The Venezuelan vice president stood in for the country’s ill leader Hugo Chavez to deliver a short state of the nation address. The opposition walked out on the speech.
Nicolas Maduro’s speech took place as Chavez was still recovering from his fourth cancer-related surgery in Cuba. The opposition argues that the annual speech should have been postponed.
Maduro, who visited Chavez in Cuba the previous day, announced that former vice president Elias Jaua had been designated by the president to be the new foreign minister, a post which Maduro headed before his appointment as vice president in October.
Opposition leader Henrique Capriles has challenged the appointment, claiming that the nomination should be reviewed to determine under what authority the vice president was acting, since only the president has the power to make appointments.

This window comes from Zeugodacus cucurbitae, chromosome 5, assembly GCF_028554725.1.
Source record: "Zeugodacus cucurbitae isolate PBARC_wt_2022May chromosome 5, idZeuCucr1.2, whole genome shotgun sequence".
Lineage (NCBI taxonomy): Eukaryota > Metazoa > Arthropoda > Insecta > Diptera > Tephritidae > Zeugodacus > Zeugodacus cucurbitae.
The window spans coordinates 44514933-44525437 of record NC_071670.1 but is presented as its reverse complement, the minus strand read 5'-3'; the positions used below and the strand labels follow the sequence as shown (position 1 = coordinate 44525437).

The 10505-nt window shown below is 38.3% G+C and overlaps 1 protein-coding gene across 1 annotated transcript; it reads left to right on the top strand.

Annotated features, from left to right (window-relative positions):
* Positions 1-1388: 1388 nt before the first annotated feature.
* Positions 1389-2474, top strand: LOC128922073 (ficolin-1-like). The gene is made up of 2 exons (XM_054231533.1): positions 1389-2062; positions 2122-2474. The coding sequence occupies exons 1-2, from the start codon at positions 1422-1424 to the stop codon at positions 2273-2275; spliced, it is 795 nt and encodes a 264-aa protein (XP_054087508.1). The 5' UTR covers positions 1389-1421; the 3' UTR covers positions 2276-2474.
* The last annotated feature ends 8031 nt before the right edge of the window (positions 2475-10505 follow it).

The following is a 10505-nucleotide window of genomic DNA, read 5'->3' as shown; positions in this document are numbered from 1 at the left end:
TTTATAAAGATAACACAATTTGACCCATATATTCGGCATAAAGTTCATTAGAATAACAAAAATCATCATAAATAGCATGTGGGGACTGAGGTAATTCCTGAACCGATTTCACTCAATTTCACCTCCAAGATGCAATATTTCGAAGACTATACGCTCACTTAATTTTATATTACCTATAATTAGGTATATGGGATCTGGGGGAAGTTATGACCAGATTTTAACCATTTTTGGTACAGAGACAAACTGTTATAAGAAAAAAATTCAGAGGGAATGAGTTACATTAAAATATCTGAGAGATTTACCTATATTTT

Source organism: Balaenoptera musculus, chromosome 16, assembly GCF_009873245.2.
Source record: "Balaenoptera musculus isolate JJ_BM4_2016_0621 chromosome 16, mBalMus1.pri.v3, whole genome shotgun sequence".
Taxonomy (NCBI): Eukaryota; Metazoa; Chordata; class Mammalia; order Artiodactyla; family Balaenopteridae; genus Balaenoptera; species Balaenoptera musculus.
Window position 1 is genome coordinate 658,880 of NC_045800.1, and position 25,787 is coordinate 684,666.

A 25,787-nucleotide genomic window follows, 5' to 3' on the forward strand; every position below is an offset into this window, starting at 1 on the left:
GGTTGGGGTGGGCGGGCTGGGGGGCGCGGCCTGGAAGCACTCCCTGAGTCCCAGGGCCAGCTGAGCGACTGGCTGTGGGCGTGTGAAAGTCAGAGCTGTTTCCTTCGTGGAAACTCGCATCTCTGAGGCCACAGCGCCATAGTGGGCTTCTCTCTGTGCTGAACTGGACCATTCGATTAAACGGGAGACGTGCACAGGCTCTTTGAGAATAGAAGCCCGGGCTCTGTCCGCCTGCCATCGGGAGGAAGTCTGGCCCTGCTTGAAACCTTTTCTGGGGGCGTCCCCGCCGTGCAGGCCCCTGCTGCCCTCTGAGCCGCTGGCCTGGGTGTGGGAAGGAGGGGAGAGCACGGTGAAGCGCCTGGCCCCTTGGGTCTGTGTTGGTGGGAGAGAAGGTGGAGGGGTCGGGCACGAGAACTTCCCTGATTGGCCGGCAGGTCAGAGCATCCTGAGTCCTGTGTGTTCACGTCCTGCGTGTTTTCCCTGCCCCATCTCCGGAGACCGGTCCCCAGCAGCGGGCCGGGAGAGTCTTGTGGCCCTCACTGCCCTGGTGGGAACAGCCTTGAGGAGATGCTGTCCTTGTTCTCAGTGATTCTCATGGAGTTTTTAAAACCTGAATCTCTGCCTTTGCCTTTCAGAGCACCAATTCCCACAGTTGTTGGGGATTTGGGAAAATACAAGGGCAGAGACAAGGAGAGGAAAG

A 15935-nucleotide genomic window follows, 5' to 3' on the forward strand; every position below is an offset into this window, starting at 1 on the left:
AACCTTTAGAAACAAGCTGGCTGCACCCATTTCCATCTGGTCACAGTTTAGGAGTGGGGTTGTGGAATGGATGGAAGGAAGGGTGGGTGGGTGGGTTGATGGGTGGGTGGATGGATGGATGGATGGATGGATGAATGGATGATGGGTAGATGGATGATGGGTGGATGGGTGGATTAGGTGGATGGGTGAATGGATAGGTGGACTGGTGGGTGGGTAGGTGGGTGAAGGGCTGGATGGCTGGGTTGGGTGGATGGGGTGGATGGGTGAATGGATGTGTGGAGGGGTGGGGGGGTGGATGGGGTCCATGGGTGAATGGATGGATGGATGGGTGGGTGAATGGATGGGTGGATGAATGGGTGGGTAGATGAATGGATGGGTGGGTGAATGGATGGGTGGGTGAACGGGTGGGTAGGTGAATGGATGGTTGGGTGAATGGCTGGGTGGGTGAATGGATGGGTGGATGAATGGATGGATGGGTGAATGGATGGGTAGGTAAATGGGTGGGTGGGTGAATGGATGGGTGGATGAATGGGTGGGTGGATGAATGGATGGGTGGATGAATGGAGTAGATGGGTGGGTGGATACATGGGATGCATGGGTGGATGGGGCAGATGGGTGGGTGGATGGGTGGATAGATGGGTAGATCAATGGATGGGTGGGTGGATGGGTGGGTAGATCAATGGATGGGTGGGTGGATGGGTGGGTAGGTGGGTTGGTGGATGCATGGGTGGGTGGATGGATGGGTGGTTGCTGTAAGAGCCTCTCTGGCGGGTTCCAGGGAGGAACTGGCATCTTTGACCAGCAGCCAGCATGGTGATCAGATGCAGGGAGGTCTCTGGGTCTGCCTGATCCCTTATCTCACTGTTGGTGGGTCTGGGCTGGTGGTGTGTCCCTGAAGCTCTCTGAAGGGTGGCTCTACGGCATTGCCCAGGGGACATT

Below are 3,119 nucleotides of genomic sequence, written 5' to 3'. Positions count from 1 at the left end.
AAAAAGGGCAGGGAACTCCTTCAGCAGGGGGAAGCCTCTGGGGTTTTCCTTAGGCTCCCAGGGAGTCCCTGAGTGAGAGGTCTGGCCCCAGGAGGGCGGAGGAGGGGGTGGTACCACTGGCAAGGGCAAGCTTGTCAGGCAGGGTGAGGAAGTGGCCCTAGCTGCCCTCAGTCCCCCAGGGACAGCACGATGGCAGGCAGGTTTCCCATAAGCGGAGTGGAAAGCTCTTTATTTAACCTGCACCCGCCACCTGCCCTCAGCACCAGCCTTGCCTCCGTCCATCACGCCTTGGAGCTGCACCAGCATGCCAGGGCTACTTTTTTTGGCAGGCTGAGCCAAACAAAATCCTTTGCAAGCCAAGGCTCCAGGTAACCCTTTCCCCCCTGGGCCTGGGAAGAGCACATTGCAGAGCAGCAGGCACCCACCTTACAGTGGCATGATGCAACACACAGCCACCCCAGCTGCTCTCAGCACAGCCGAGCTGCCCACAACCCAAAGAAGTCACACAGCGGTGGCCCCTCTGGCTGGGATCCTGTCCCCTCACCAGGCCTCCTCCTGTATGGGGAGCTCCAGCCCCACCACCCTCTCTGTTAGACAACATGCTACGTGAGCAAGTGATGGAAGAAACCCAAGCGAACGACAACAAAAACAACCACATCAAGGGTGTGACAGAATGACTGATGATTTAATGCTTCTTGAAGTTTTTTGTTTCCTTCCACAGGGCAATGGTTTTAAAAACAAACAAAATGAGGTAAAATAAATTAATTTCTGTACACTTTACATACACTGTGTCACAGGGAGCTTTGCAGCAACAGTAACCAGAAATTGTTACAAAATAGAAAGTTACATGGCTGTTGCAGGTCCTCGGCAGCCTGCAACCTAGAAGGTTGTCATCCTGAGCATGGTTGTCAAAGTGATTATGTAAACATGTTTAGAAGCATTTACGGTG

Only a portion of the opposition lawmakers walked out of the session. "We have an illegitimate government," said lawmaker Maria Corina Machado, one of about a dozen who left.
Others in the cabinet, including Oil Minister Rafael Ramirez, supported Maduro’s announcement, rejecting the claim that the appointment broke any rules.
“There's no constitutional controversy,” Ramirez told reporters, calling the politicians who walked out “the most extremist sector of the far right.”
Hugo Chavez was re-elected in October, but has not made any public comments since his latest cancer surgery on December 11, raising doubts in the opposition of his ability to lead the nation. Government officials have said Chavez is being treated for a "respiratory deficiency."
The government has also indefinitely postponed Chavez's inauguration despite opposition complaints that it is also unconstitutional.